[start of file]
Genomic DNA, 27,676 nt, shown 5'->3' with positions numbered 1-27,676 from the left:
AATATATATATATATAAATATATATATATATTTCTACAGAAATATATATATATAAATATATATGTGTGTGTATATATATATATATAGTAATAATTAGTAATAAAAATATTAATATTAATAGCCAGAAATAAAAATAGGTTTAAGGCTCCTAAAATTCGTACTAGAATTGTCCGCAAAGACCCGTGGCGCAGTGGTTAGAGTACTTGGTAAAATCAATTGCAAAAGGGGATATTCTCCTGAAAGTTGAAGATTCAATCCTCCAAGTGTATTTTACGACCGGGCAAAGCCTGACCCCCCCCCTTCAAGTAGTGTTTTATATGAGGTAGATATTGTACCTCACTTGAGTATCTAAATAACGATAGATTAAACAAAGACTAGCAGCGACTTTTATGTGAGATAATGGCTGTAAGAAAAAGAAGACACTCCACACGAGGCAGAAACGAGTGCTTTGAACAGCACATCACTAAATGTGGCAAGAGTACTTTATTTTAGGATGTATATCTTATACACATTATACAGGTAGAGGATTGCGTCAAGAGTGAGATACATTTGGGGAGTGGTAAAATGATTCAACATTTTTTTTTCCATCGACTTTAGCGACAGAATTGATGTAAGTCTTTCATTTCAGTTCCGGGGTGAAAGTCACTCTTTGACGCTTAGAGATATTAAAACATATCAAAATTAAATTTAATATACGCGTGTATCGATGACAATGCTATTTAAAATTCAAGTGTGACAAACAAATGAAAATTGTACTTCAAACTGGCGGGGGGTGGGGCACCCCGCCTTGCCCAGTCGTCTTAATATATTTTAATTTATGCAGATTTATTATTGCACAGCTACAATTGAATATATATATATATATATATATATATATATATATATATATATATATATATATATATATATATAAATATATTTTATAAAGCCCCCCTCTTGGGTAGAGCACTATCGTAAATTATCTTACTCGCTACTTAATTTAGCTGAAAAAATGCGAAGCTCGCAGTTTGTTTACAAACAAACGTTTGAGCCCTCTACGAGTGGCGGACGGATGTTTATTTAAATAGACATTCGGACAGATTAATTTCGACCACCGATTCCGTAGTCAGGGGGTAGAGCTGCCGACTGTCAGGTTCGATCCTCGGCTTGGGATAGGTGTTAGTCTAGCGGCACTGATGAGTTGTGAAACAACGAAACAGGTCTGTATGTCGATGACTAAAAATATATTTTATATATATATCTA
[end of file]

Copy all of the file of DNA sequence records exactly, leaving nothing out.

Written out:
Genomic DNA, 27,676 nt, shown 5'->3' with positions numbered 1-27,676 from the left:
AATATATATATATATAAATATATATATATATTTCTACAGAAATATATATATATAAATATATATGTGTGTGTATATATATATATATAGTAATAATTAGTAATAAAAATATTAATATTAATAGCCAGAAATAAAAATAGGTTTAAGGCTCCTAAAATTCGTACTAGAATTGTCCGCAAAGACCCGTGGCGCAGTGGTTAGAGTACTTGGTAAAATCAATTGCAAAAGGGGATATTCTCCTGAAAGTTGAAGATTCAATCCTCCAAGTGTATTTTACGACCGGGCAAAGCCTGACCCCCCCCCTTCAAGTAGTGTTTTATATGAGGTAGATATTGTACCTCACTTGAGTATCTAAATAACGATAGATTAAACAAAGACTAGCAGCGACTTTTATGTGAGATAATGGCTGTAAGAAAAAGAAGACACTCCACACGAGGCAGAAACGAGTGCTTTGAACAGCACATCACTAAATGTGGCAAGAGTACTTTATTTTAGGATGTATATCTTATACACATTATACAGGTAGAGGATTGCGTCAAGAGTGAGATACATTTGGGGAGTGGTAAAATGATTCAACATTTTTTTTTCCATCGACTTTAGCGACAGAATTGATGTAAGTCTTTCATTTCAGTTCCGGGGTGAAAGTCACTCTTTGACGCTTAGAGATATTAAAACATATCAAAATTAAATTTAATATACGCGTGTATCGATGACAATGCTATTTAAAATTCAAGTGTGACAAACAAATGAAAATTGTACTTCAAACTGGCGGGGGGTGGGGCACCCCGCCTTGCCCAGTCGTCTTAATATATTTTAATTTATGCAGATTTATTATTGCACAGCTACAATTGAATATATATATATATATATATATATATATATATATATATATATATATATATATATATATATATAAATATATTTTATAAAGCCCCCCTCTTGGGTAGAGCACTATCGTAAATTATCTTACTCGCTACTTAATTTAGCTGAAAAAATGCGAAGCTCGCAGTTTGTTTACAAACAAACGTTTGAGCCCTCTACGAGTGGCGGACGGATGTTTATTTAAATAGACATTCGGACAGATTAATTTCGACCACCGATTCCGTAGTCAGGGGGTAGAGCTGCCGACTGTCAGGTTCGATCCTCGGCTTGGGATAGGTGTTAGTCTAGCGGCACTGATGAGTTGTGAAACAACGAAACAGGTCTGTATGTCGATGACTAAAAATATATTTTATATATATATCTA